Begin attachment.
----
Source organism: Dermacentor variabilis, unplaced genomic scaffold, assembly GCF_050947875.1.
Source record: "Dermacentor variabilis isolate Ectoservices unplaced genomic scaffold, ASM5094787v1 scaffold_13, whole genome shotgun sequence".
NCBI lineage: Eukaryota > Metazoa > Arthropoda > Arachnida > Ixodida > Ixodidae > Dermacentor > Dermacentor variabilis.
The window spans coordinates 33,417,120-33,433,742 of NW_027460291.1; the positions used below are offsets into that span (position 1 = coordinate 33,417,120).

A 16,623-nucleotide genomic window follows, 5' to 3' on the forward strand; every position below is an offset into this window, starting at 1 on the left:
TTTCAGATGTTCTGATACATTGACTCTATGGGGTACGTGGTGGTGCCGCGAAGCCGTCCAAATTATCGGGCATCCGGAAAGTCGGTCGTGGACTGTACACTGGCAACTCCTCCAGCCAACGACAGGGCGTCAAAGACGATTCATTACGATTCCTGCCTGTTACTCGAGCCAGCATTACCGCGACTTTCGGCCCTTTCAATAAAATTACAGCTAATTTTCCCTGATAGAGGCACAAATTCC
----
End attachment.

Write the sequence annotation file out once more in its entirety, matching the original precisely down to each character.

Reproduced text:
Source organism: Dermacentor variabilis, unplaced genomic scaffold, assembly GCF_050947875.1.
Source record: "Dermacentor variabilis isolate Ectoservices unplaced genomic scaffold, ASM5094787v1 scaffold_13, whole genome shotgun sequence".
NCBI lineage: Eukaryota > Metazoa > Arthropoda > Arachnida > Ixodida > Ixodidae > Dermacentor > Dermacentor variabilis.
The window spans coordinates 33,417,120-33,433,742 of NW_027460291.1; the positions used below are offsets into that span (position 1 = coordinate 33,417,120).

A 16,623-nucleotide genomic window follows, 5' to 3' on the forward strand; every position below is an offset into this window, starting at 1 on the left:
TTTCAGATGTTCTGATACATTGACTCTATGGGGTACGTGGTGGTGCCGCGAAGCCGTCCAAATTATCGGGCATCCGGAAAGTCGGTCGTGGACTGTACACTGGCAACTCCTCCAGCCAACGACAGGGCGTCAAAGACGATTCATTACGATTCCTGCCTGTTACTCGAGCCAGCATTACCGCGACTTTCGGCCCTTTCAATAAAATTACAGCTAATTTTCCCTGATAGAGGCACAAATTCC